In people with signs of metabolic syndrome, including high blood pressure, high triglycerides, high cholesterol, elevated blood glucose and obesity, physical activity appears to reduce a marker for inflammation which has been linked to heart disease, according to a new study in the Nov. 16, 2004 issue of the Journal of the American College of Cardiology.
“We were surprised by the large effect of fitness level on C-reactive protein in subjects with the metabolic syndrome,” said Doron Aronson, M.D., at the Rambam Medical Center in Haifa, Israel. “Our study emphasizes the importance of physical activity in improving the proinflammatory state associated with the metabolic syndrome,” Dr. Aronson said.
An elevated C-reactive protein level in the blood is a possible indication of a low-grade inflammatory process in blood vessels. People with the metabolic syndrome are at higher risk of heart and vascular disease, and this protein has been shown to provide additional prognostic information on the subsequent risk of cardiovascular events in these patients.
Although this study did not measure heart disease events, Dr. Aronson said being fit appeared to reduce the levels of C-reactive protein even more than medications usually do.
“Drugs such as statins and thiazolidinediones have been used to lower C-reactive protein, resulting in 15 to 25 percent decreases in C-reactive protein. Note that subjects in the upper fitness level have C-reactive protein levels that are about 50 percent lower than subjects in the lowest fitness level,” he said. “Our study does not address the effect of fitness on cardiovascular outcomes. However, it is logical to assume that the reduction in C-reactive protein that follows the improvement in fitness level, in addition to the improvement in lipid profile and other cardiovascular risk factors, should lead to a reduction in cardiovascular events.”
Physical fitness was assessed in 1,640 subjects using a treadmill test. Among participants diagnosed as having the metabolic syndrome, the average C-reactive protein level was 4.62 milligrams per liter in those in the bottom quartile of fitness versus 2.20 mg/l in those in the highest fitness quartile. Among healthy participants, the lowest fitness quartile had an average C-reactive protein level of 1.48 mg/l versus 0.93 mg/l in the highest fitness quartile.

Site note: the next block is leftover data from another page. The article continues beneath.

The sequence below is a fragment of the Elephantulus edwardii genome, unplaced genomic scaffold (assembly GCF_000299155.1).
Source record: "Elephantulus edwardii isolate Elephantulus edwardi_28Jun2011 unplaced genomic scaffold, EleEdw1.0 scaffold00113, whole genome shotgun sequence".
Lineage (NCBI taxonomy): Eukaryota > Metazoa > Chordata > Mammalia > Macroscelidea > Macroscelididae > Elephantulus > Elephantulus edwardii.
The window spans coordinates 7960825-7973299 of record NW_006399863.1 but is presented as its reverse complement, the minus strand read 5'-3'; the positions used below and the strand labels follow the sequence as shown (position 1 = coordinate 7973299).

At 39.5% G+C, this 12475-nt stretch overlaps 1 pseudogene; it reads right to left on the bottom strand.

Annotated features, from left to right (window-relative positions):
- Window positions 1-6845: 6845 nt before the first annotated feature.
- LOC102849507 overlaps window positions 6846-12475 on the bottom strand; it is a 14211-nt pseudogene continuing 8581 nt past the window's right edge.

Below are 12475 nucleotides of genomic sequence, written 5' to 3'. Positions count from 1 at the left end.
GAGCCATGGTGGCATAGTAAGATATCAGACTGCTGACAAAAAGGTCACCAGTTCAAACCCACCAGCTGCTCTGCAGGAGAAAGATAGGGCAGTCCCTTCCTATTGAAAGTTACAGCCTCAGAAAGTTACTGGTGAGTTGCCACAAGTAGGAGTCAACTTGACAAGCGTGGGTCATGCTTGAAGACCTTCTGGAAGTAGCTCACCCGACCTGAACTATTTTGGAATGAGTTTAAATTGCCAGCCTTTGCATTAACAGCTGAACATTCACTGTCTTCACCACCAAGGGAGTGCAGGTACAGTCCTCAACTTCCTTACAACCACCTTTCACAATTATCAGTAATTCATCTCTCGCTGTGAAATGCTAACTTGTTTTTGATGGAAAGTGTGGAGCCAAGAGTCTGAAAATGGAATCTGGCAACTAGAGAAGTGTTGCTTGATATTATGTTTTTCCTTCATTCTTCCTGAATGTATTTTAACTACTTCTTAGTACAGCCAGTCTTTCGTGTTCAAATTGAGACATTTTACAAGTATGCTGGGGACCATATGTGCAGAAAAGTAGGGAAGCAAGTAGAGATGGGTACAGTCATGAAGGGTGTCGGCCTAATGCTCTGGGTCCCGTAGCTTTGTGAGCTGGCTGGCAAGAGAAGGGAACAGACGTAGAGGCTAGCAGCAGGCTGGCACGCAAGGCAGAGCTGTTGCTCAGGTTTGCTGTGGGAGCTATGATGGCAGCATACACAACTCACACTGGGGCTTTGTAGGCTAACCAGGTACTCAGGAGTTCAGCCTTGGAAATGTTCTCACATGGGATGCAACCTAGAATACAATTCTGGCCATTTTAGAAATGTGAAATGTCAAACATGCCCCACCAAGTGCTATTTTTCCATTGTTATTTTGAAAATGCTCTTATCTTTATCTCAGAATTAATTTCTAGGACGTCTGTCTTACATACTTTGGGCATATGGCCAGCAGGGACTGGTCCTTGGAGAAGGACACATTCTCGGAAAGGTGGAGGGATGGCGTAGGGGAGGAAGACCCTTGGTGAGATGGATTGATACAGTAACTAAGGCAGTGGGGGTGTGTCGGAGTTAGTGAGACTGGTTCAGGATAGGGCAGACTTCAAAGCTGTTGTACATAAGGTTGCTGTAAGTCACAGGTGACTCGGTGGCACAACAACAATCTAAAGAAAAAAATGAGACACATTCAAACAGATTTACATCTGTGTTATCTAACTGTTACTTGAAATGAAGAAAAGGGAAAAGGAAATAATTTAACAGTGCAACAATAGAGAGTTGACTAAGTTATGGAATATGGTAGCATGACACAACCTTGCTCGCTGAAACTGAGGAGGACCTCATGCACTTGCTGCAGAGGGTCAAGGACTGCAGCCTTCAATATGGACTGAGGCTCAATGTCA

“Our study shows that fitness is an important determinant of C-reactive protein levels in subjects with the metabolic syndrome. Subjects with the metabolic syndrome who maintain a high fitness level have markedly lower C-reactive protein concentrations compared to those with low fitness level. Therefore, improving fitness level is a simple and effective way to lower C-reactive protein,” Dr. Aronson said.
He urged physicians to apply these findings in clinical practice.
“Based on our results, the management of patients with the metabolic syndrome should start with lifestyle changes — particularly with an effort to increase activity level,” he said.
Nathan D. Wong, Ph.D., F.A.C.C., at the University of California in Irvine, who was not connected with this study, noted that the strong inverse relationship between fitness and C-reactive protein levels holds whether someone has a fairly low risk of cardiovascular disease, has some metabolic abnormalities or has been diagnosed with the metabolic syndrome.
“This is a very good paper. It emphasizes the importance of a moderate or high level of physical fitness in possibly maintaining low inflammatory burden, thus beneficially affecting cardiovascular risk,” Dr. Wong said.
The American College of Cardiology, a 31,000-member nonprofit professional medical society and teaching institution, is dedicated to fostering optimal cardiovascular care and disease prevention through professional education, promotion of research, leadership in the development of standards and guidelines, and the formulation of health care policy.